My neighbor joked that this flipped house came with a $150,000 stove.

We estimate that we saved anywhere from $20,000-$50,000 by not buying a flipped property. Renovations are a pain, but I’m happy to coordinate several weeks of work to get a $20,000 discount.

On top of that, all the renovations are exactly how WE want it. Paying less and getting exactly what we want? I’ll take that over paying more for shoddy work and cheap design.

Getting Through Escrow on a Bank-Owned Property

Buying a bank-owned property can save you money because 1) there’s usually less competition and 2) it usually costs less than market value.

But there are some caveats. We didn’t receive any seller’s disclosures as the foreclosed owners were long gone. We know the place is in bad shape, but how bad? That’s a mystery we tried to solve via inspections. When we closed escrow, we weren’t handed keys in a moment of celebration–we were told to call a locksmith and replace the locks.

Unlike a standard sale, the bank is less than motivated to get through escrow. Your home purchase could be stalled by Linda, the bank employee in another state, who just wants to beat the traffic home, so she’ll get to your escrow doc tomorrow. Our close of escrow was delayed three days because the bank misplaced some documents.

Basically, if you don’t have savings left over and need to be out of your home by a certain time, this may not be the best route for you.

Paying for Renovations with Credit Cards

No, I’m not suggesting you rack up a huge credit card debt.

But I didn’t want to drain our emergency fund. So I applied for the Chase Freedom Unlimited card and Citi Simplicity card the day after we closed escrow. Both have a long 0% APR intro period, and I plan to pay off balances in full before the interest rates go up.

This way, I can continue to auto-save and keep our savings intact (well, post-down payment savings) in case of emergencies that require cash.

Not all renovations (like labor) can be put on a card. But we paid for our flooring, paint, appliances, etc. on the 0% APR credit cards.

Note to travel hackers and credit card churners: Do NOT open any cards until you close escrow. It could ding your credit, which could mean a higher interest rate on your mortgage.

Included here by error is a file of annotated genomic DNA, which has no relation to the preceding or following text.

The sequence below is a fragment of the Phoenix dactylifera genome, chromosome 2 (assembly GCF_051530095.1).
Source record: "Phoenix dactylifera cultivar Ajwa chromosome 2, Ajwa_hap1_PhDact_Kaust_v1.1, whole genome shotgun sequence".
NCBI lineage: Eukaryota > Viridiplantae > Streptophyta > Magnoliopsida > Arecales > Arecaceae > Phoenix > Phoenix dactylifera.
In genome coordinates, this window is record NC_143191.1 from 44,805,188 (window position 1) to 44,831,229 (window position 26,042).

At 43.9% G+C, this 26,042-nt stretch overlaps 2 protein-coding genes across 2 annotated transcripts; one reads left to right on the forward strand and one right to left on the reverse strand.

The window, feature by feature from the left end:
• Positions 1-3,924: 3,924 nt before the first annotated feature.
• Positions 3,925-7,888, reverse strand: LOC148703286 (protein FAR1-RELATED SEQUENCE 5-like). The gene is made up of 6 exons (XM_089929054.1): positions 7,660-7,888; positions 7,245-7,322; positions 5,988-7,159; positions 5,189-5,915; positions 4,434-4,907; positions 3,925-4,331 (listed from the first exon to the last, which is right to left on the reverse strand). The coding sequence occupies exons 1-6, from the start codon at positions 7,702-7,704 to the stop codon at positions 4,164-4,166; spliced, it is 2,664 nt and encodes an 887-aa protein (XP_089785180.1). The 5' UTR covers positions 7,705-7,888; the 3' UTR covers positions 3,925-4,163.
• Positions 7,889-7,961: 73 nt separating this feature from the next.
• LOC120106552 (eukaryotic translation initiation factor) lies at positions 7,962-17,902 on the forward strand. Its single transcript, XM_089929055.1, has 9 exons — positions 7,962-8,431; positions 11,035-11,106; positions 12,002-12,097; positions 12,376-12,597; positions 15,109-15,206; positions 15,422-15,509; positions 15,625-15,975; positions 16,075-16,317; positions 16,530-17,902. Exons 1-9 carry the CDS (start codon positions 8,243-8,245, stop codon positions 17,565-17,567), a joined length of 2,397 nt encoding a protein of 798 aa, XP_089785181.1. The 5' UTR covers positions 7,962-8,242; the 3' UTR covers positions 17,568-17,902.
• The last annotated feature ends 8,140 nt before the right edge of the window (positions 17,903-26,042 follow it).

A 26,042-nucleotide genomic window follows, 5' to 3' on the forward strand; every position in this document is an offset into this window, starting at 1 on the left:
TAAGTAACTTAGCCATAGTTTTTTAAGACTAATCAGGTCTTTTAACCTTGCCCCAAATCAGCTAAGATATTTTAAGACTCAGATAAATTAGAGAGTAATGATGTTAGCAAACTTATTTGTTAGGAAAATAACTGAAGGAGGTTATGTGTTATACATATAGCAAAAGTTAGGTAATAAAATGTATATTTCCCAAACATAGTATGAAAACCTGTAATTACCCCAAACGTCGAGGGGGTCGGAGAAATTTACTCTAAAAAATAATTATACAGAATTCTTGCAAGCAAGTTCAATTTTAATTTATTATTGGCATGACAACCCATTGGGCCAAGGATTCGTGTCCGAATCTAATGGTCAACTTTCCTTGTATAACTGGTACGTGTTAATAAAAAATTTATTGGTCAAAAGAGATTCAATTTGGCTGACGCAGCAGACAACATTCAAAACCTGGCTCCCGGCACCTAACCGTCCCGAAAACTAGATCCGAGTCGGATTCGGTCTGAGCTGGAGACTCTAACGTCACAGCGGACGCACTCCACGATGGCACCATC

Taking Advantages of Sales

If you’re buying near a holiday, purchase materials/appliances during the holiday sale. You can schedule delivery up to 90 days after purchase at Home Depot.

We saved 50% this way on our washer/dryer, and also got a $125 rebate from the gas company for buying an Energy Star certified machine.

Chase shopping portals gave 2x points on Home Depot, so I purchased most of our materials online for in-store pickup. We’re within budget of our monthly payments so we won’t be “house poor” but it’ll be nice to pay for flights with points/miles.

Ikea also had a sale where gift cards were 20% off, so we bought $2,000 worth of gift cards since we knew we’d have major purchases there.

People Will Have Annoying Opinions About Your Home Purchase

The day after we closed escrow on the condo, I went to meet the neighbors. A little old lady introduced herself and then bluntly asked, “How much did you pay?”

Um. I fudged my response, but told her it was below typical condo prices in the area.

She scoffed and walked away, “I paid $85,000 back in the eighties.”

I’ve since seen this new neighbor a few more times, and she’s actually nice (though still blunt). This type of comment is common, though. Folks love to tell you how the only time to buy was 1) decades ago or 2) in the recession.

Well, decades ago I was still a baby. And I was just getting to know my husband in Brooklyn during the recession, so he may have bailed if I started our second date with, “We just met, but let’s buy a house in a suburb of LA!”

The Seven-Year Real Estate Cycle: Is It a Good Time To Buy?

The other typical response is “You’re buying at the height of the market, aren’t you worried the market will crash?” This one bothers me sometimes, since it’s legit.

Our agent did warn us that real estate cycles roughly every seven years, like a roller coaster. Counting from the last recession in 2010-2012, we’re due for an “adjustment” in housing prices. Random folks told us to wait for prices to drop and “buy low.”

“Buying high” and selling in a downturn, or selling within a couple of years can result in a financial loss. For us, I figure the market will downturn. Prices seem too high to keep going up.

This is where personal situations and finances will dictate your choices. We were staring at a higher rent and a need for more space NOW–we couldn’t wait who knows how many years for the market to downturn.

We prioritized location and school district over move-in ready condition for this reason. So if the market downturns when we’re ready to trade up? We can stay put until prices increase, while our kid attends the local Blue Ribbon school.

But that’s us. Other folks will choose a flip in a gentrifying neighborhood, or a nice home with a long commute. Everyone has different priorities and deal breakers.

Starting the Homebuying Process: Know Yourself